In 1876, a mission of St. Mark's Church was started in an old schoolhouse at the corner of Valley Road and Forest Street. In 1885, the name was officially changed to All Saints (Episcopal) Church. Eventually, the parish purchased land and constructed the church...All Saints, Orange, NJ, was the first full-fledged Anglo-Catholic church I saw, as Fr. William Wetherell had it.
Walking into All Saints then was my "Russians in Hagia Sophia" experience; it felt like coming home to the church so my religious expression has reflected it ever since. (And the lesson that such semi-congregationalism can be a hedge against liberalism. Fr. Wetherell's church was the same as in 1957, intact after Vatican II.) All the mystery, reverence, and folk religion of Tridentine Catholicism enhanced by things such as the rood beam and seven hanging red lamps. Three altars (big high altar and two side ones), statues and votive-candle stands everywhere, Stations of the Cross, crucifixes, confessionals, and holy-water fonts, jammed into a charming little building originally just late-1800s Protestant Episcopal. Outside, a crucifix on a wall, a statue of Mary, and the church sign announcing Sunday Mass. I think Fr. Wetherell also promoted devotions such as the Green Scapular. It sure wasn't Protestantism, the religion of the Prayer Book, even though it used the idiom of that book; it demonstrated Catholicism in English. Outsiders usually have no idea how close parts of the Episcopal Church came to Catholicism.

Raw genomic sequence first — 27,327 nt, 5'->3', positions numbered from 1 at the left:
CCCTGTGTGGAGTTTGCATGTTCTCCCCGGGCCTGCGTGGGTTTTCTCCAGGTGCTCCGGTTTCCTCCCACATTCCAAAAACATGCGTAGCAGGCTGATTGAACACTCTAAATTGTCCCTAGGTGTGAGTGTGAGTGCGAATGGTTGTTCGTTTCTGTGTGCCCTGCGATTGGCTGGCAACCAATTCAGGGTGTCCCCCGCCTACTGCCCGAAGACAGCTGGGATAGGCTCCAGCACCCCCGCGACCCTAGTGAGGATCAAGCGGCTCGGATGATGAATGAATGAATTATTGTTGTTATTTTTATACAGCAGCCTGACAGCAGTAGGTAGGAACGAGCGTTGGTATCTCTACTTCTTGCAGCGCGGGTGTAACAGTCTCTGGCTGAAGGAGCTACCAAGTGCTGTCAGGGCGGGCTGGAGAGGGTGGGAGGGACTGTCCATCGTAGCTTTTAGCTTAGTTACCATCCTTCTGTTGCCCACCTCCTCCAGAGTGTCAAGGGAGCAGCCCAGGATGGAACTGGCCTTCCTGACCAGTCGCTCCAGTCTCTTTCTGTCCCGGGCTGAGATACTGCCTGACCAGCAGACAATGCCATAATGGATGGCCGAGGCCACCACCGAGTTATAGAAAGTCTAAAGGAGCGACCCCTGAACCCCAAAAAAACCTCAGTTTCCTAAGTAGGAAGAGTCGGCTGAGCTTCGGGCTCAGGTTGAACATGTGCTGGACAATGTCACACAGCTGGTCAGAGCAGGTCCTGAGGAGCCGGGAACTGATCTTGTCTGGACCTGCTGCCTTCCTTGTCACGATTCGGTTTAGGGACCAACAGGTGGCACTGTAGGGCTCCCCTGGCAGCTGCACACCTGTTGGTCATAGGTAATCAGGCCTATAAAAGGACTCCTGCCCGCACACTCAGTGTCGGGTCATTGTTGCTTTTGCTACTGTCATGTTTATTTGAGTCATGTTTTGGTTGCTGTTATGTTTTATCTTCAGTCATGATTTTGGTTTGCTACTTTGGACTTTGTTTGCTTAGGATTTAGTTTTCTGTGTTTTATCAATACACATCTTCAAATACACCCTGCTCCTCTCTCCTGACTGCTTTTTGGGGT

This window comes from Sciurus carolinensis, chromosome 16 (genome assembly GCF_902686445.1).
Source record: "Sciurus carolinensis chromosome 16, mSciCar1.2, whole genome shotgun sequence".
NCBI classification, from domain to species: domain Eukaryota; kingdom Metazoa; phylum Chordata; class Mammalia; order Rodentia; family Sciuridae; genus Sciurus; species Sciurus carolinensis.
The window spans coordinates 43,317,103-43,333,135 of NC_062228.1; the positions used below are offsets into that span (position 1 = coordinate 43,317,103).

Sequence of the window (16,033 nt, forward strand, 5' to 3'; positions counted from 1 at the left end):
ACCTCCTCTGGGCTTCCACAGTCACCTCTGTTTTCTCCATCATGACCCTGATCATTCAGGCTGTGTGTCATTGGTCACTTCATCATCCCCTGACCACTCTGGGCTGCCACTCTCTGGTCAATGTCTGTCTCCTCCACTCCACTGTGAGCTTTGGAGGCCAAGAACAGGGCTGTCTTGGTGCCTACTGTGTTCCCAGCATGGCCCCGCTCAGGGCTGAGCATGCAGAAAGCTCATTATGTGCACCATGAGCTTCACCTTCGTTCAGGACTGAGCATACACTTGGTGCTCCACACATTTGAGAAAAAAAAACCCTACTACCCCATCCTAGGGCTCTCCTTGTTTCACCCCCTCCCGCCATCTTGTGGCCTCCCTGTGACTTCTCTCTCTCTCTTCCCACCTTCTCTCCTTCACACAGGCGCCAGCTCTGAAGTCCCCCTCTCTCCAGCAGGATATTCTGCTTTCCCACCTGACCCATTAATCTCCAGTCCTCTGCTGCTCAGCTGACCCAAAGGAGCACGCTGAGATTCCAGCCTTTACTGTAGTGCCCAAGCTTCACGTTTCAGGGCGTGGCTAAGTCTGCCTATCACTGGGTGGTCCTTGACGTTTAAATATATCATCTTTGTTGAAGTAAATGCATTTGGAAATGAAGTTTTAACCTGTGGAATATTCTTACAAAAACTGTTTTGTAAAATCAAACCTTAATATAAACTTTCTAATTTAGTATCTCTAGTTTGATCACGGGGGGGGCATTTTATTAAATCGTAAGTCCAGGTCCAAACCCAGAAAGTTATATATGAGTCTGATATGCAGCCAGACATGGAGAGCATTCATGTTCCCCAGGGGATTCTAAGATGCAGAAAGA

Fr. Wetherell was married; maybe if the ordinariate existed in his day, he would have come in.
I saw All Saints again in the late '80s; most of this was gone and it had been Episcopalianized. It's now closed. But arguably Fr. Wetherell's work was done. I have much the same experience at my Sunday Mass, sadly rare in Catholic churches but it's there if you're looking for it. Just like the Episcopal Church in Fr. Wetherell's day.